So... how exactly is the animation done in "James - Journey of Existence?"
I'm sure some of you are wondering exactly how the character animation is done in the hand-animated game "James - Journey of Existence"... no? Oh... well, I'll tell you anyway.
Character animation is the major defining difference that fans of traditional animation cling onto when comparing to computer animation. Yes, cars and robots and inanimate objects animated in 3D look really good, but characters, with both their expressions and movements, look (arguably) inferior in 3D compared to hand-drawn frames. Maybe it's because of the extra care animators take to make every frame entirely from scratch, adding heart and soul that a computer can't, but that's besides the point. Whether or not you like traditional animation, that is the core that makes "James - Journey of Existence" unique. And only characters in "James - Journey of Existence" are animated in this fashion... other items and objects will likely be modeled normally in 3D, because it simply isn't necessary to do otherwise (and saves on hardware resources, more on that later).
Character animation in "James - Journey of Existence" revolves around using different perspectives for the character, and having only one perspective visible at a time. Imagine having a 3D polygon made of faces, where only one face would be visible at a time, chosen by which face is closest to the camera at that time. That's the idea.
In Unity3D, there is no simple way to make a 3D polygon with that many faces, and controlling only part of the polygon to be visible isn't easy either. So instead, we use Unity's built-in polygon primitives, in this case, quads (or flat squares). Placing the quads around the character in a organized manner, they overlap each other, but the rule to choose which is visible is similar: of all the quads that are passed through a straight line from the camera to the center of the character, which one is farthest away. Mathematically, this gives us the closest face that is perpendicular to the camera, which is what we want.
Technically, you'll notice that the surfaces where the animated sprites are placed are curved... to make this effect, we simply used primitive cylinders in Unity to show the sprites, where the quads tell us which sprites to show. But that's another matter...
Many have commented that this sort of animation style has been done many times, and its true. This was common many years ago. When 3D models couldn't be handled by the system. Pixelated graphics were used, and limited animation. But no one has looked back since... think of this implementation as being built from the ground up for modern hardware, taking advantage of RAM and hard drive space to give us high-definition, hand-drawn graphics, and with a much broader range of camera movement. Certainly, this is rough right now, but the potential could make this go far beyond what current 3D animation gives us in games.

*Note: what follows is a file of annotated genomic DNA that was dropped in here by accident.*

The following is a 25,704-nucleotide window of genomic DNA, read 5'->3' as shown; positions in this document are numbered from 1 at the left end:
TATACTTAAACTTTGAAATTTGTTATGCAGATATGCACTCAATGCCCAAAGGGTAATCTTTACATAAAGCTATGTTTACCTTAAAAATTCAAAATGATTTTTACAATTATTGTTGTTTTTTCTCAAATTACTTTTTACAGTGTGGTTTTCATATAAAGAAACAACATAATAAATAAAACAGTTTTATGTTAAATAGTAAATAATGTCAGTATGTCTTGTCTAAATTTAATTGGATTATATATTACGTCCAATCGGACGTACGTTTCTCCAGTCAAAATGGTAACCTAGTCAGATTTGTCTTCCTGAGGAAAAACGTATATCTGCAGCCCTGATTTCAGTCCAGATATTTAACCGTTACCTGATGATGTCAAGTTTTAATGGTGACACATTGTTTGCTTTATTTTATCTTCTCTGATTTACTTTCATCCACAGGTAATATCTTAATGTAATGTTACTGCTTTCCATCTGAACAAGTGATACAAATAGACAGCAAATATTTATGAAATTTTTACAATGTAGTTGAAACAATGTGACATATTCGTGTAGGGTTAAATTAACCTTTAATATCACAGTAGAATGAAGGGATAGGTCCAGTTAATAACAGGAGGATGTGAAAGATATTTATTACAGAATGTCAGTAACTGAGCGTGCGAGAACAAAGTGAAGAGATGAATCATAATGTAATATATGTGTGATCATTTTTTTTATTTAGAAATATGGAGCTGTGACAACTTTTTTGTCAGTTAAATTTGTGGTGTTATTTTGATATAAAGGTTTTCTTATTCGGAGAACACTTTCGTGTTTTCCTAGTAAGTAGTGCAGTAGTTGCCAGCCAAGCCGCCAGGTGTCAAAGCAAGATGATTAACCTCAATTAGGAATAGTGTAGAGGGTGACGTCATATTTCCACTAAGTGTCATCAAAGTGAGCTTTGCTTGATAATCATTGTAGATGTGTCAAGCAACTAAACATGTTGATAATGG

Oh, and the animation... frankly, everything you see is animated by hand. Seriously. Hundreds of frames and drawn and redrawn to create a simple animation from the perspectives you see. It takes a lot of time, but the result is still impressive, or at least unique. To make it a little easier, the character is purposely taken apart, so the arms, legs, body and face all have their own separate frames, their own separate polygon face. Doing this makes rotating around the character look slightly more natural, and it allows one to mix up animations of each part without redrawing it. For example, the arms and legs both only have running animations, which are reused for the jumping animations as well. This is also useful for games that would require allowing the player to do multiple things at once, such as running and talking at the same time. As a side note, the rotating-effect with multiple frames only works well if the subject is in the direct center of the camera's view, so side characters wouldn't see much benefit from this. Which is good, since separating the body parts multiples the amount of RAM used, and so it has to be used sparingly. But it's worth it if it makes less work for the artist.
And it's just that simple. If you're still curious, check out our youtube channel later this year on more detailed instructions on how this system was set up. And if that's not enough, consider aiming for our "Developer In-Training" reward, which will give you further detailed videos, as well as a sample level from the game for you to experiment with!